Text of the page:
Old Stone House

The Big Breakdown

September 26, 2006

Filed under: Basement @ 10:46 pm

shovel.jpgLast night we gutted the basement. In a window of three hours my buddy Rudy and I managed to tear our every last scrap of drywall and framing and deposit all 1.5 tons of it in the driveway. What was the secret to our success? Firstly, we both grew up on farms so we know how to work hard. Second, we like breaking things. Third, we didn’t drink till AFTER we were done. Finally, we aren’t precious… We’ve watched a number of acquaintances attempt to reno their homes only to get bogged down trying to save absolutely everything! I do save things, but I’d like to think I’m a little pragmatic about it. I’m not going to try so save sheets of drywall, nor am I going to remove each nail from old 2”x4”s, nor will I attempt to rescue every electrical outlet. If I will be potentially replacing it, or at the very least, touching it – it goes. Naturally, if I encountered original pine floors, radiators, vintage light switches etc. I would do my very best to preserver that which I could. In our case, we were removing a blight someone else had added, so nothing was considered precious.

I have come to understand that drywall is the great equalizer – no matter how poorly you construct/plumb/wire/frame, so long as a nice smooth layer of drywall is applied, everyone thinks you’re a master craftsman.

After tearing down the walls and ceiling, we were simply dumbfounded at what we discovered…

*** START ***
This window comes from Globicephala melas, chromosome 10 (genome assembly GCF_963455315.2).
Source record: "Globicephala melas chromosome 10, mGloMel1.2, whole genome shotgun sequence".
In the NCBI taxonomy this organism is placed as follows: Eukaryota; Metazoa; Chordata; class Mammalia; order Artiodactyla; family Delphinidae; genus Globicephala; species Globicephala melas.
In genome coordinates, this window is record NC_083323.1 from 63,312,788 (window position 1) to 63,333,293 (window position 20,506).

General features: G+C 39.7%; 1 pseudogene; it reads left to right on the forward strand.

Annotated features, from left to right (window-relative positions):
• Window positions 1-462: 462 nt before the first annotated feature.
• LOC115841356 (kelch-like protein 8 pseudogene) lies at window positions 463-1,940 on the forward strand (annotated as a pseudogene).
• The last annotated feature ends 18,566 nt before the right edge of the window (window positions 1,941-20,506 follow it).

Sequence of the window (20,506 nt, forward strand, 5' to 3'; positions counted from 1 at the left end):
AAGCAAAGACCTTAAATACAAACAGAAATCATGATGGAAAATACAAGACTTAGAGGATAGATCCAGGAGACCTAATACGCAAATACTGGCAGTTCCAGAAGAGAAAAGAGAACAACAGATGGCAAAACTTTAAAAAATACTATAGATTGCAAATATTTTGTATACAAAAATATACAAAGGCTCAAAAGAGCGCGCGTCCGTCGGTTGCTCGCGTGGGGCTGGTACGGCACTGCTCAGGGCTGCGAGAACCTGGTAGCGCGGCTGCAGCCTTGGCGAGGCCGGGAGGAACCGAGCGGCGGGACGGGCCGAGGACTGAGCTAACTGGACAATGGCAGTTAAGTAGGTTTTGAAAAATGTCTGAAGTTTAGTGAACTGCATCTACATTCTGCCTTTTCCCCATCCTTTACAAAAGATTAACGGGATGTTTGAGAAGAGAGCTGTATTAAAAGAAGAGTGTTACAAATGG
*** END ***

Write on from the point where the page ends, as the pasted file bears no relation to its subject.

The heating ducts took the scenic route around the room, twisting and knotting all over the place, increasing from 3” pipe to 6” pipe, choking off any airflow, and never resting between joists, rather choosing to travel over them in a bulkhead – which at this point is probably a blessing as previous renos had managed to cut 1/3rd of the joists in half! We wondered why the floor squeaked; well now we know why!

It would appear that every time someone tried to update the heating, they simply sliced right through the joists! I’m not talking about little notches; I mean whole sections of 2”x10” removed! I suppose this was necessary to make room for all of the hidden junction boxes!

Half a dozen junction boxes were floating between the rafters! This is to say nothing of the wiring which in itself was stupefying – a virtual rat’s nest of anarchy. It seems that the entire room was wired using 5 foot cast-off chunks of wire, as there wasn’t a single strand of wire longer then an arm span. That didn’t pose a problem for the ‘last guy’ – he just marred them together in a box and continued on!

Of course, those additional boxes will be helpful when it comes time to remove the wires that are wrapped around the plumbing! Was this an attempt at passive heating? Weaving in and out of the copper pipes, the wiring snaked its way around every waste pipe and supply line like tree roots. Luckily, the malignant growth hadn’t accidentally turned on any of the hidden faucets!

Again, hidden faucets! Who knows what the hell these are for, but as I write this I swear there were taps between the joists, buried beneath the drywall! At least the taps will allow me to drain the lines when I tear out all the plumbing as whoever installed the water softener did so without every actually hooking the pipes up to any of the fixtures! The soft water enters the maze beneath the joists, loops around, and then exits out to the water heater! No wonder the dishwasher didn’t clean worth a damn…

It would seem that I have my work cut out for me. On the bright side, I will be reducing the risk of freezing/flooding/fire. On the downside, I have to fix this crap…

Have mercy.

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